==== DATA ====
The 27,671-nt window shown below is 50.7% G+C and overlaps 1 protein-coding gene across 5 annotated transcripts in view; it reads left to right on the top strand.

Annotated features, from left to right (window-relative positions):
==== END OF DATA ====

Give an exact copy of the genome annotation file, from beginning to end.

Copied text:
The 27,671-nt window shown below is 50.7% G+C and overlaps 1 protein-coding gene across 5 annotated transcripts in view; it reads left to right on the top strand.

Annotated features, from left to right (window-relative positions):